The success of bird conservation depends greatly on efforts outside of parks, protected areas, and other publicly managed lands. In this session, we will explore successful models for community-based and private-lands conservation in different countries, from large-scale incentive funding and partnership programs under the USDA Farm Bill to regional and local community action initiatives that provide economic sustainability for bird-friendly agricultural ad forestry practices. What are the challenges and roadblocks to successful private lands conservation? How can successful models be shared across regions, countries, and cultures? How can efforts be aligned with bird conservation priorities and objectives?

Session Lead: Seth Gallagher, Rocky Mountain Bird Observatory,

Welcome and Introduction: Seth Gallagher, Rocky Mountain Bird Observatory
1:30 p.m. – 2:00 p.m. The Sage Grouse Initiative: A Model for Strategic Landbird Conservation in the Future
Dave Smith, Intermountain West Joint Venture
2:00 p.m. – 2:30 p.m. Meeting Golden-winged Warbler Breeding Habitat Goals: Successful Outreach and Implementation on Private Lands in Pennsylvania
Dr. Jeffery Larkin, Indiana University of Pennsylvania; Mike Pruss, Emily Bellush, Mark Roberts, Phil Seng, and Barry Isaacs
2:30 p.m. – 3:00 p.m. Private Land Strategies for Restoring Open Woodland Habitat in the Central Hardwood Bird Conservation Region
Larry Heggemann, Central Hardwoods Joint Venture
3:00 p.m. – 3:15 p.m. Break
3:15 p.m. – 3:45 p.m. Point Blue’s Rangeland Watershed Initiative: Improving Land Stewardship Through Monitoring
Ryan DiGaudio, Geoff Geupel and Wendell Gilgert, Point Blue Conservation Science
3:45 p.m. – 4:00 p.m. Private Lands Stewardship Efforts in the Western U.S. and Northern Mexico
Seth Gallagher, Arvind Panjabi and Greg Levandoski, RMBO
4:00 p.m. – 4:30 p.m. OPJV Grassland Restoration Incentive Program (GRIP)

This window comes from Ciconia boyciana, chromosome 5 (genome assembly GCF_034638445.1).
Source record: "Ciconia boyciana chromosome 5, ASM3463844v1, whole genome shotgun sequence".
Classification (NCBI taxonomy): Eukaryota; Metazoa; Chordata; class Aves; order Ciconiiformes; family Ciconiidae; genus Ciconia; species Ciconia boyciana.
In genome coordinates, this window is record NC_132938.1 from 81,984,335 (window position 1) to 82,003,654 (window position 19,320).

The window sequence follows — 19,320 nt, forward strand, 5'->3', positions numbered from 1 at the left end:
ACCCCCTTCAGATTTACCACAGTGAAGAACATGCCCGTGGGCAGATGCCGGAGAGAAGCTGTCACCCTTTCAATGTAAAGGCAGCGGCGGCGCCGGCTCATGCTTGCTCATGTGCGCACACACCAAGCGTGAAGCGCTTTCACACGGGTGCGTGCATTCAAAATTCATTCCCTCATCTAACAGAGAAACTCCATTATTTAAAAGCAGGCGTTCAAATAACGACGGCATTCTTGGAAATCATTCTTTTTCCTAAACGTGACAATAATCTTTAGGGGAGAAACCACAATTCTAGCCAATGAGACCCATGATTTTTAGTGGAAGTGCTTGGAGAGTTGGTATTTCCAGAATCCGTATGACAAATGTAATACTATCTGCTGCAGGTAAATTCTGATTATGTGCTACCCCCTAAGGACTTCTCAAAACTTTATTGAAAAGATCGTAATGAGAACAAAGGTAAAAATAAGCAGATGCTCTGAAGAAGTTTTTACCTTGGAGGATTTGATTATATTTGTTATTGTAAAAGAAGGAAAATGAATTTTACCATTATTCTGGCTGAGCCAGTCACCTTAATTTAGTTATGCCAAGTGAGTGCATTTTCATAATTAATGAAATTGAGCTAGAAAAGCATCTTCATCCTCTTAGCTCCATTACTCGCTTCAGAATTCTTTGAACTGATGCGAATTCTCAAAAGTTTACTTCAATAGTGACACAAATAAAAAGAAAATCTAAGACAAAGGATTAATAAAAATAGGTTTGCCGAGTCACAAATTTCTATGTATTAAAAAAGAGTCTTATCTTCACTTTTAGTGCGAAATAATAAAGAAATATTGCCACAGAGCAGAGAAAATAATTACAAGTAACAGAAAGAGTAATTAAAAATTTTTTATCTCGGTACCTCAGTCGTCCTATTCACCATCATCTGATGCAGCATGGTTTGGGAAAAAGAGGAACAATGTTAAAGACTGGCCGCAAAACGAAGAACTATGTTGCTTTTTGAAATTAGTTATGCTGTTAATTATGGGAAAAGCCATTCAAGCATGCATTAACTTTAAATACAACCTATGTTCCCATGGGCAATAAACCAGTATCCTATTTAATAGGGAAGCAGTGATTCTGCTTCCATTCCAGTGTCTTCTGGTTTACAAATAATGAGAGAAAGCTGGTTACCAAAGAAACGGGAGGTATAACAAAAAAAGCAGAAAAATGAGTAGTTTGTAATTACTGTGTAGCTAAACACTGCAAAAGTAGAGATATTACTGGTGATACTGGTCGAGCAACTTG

Jon Hayes and Jim Giocomo, Oaks and Prairies Joint Venture
4:30 p.m. – 5:00 p.m. USFWS Partners for Fish and Wildlife Program in Utah and the West
Karl Flemming, USFWS Partners for Fish and Wildlife
5:00 p.m. – 5:30 p.m. Cattle, Culture and Conservation in the Southern Cone Grasslands
Rob Clay, BirdLife International
5:30 p.m. Discussion and Networking

Since 1992, the Partners in Flight Species Assessment Database ( has been a fundamental tool for landbird conservation planning. Using the Species Assessment Process, experts score the future vulnerability of a given species on six factors, as explained in detail in the Handbook on the website. In June 2013, the database was updated to include all 882 species of landbirds of the US, Canada, and Mexico that were treated in Saving Our Shared Birds: Partners in Flight Vision for Tri-National Landbird Conservation (Berlanga et al. 2010).

The vulnerability score is intended to inform about conservation priorities, and not to define a time frame or probability envelope within which extirpation may happen. The database allows a user to rank species of interest from more to less vulnerable, and thus provides a foundation for conservation design and priority setting. This information has been central to large-scale, multi-species analyses, such as that developed in State Wildlife Action Plans, the USFWS Birds of Conservation Concern, State of the Birds reports, Watch Lists developed by the National Audubon Society and the American Bird Conservancy, Joint Venture implementation plans, and many others.

Notably, this Species Assessment Process has not explicitly considered vulnerability as a result of climate change. That is, drivers of population numbers are assumed to remain unchanged into the future, unless management actions are implemented to curb them. The Threats to Breeding and Threats to Non-breeding scores may, in some cases, include climate change considerations, but those have never been explicitly based on future projections of climates and populations.

The objective of this session is to come to agreement on a practical process for assigning one or more scores to each species that capture the species’ vulnerability to climate change and that can be applied over the next 6-12 months. To give just three examples of possible outcomes: 1.) Simply adding an attribute of either “more” or “less” vulnerable to each species. 2.) It may follow the Species Assessment Process precedent of assigning a score from 1 (least vulnerable) to 5 to each species. 3.) Or perhaps we can assign a score of 1 to 5 for the breeding season and 1 to 5 for the non-breeding season to each species, as we have done for threats to date. The process must be informed and consider the available knowledge, or lack thereof, on each species’ vulnerability to climate change.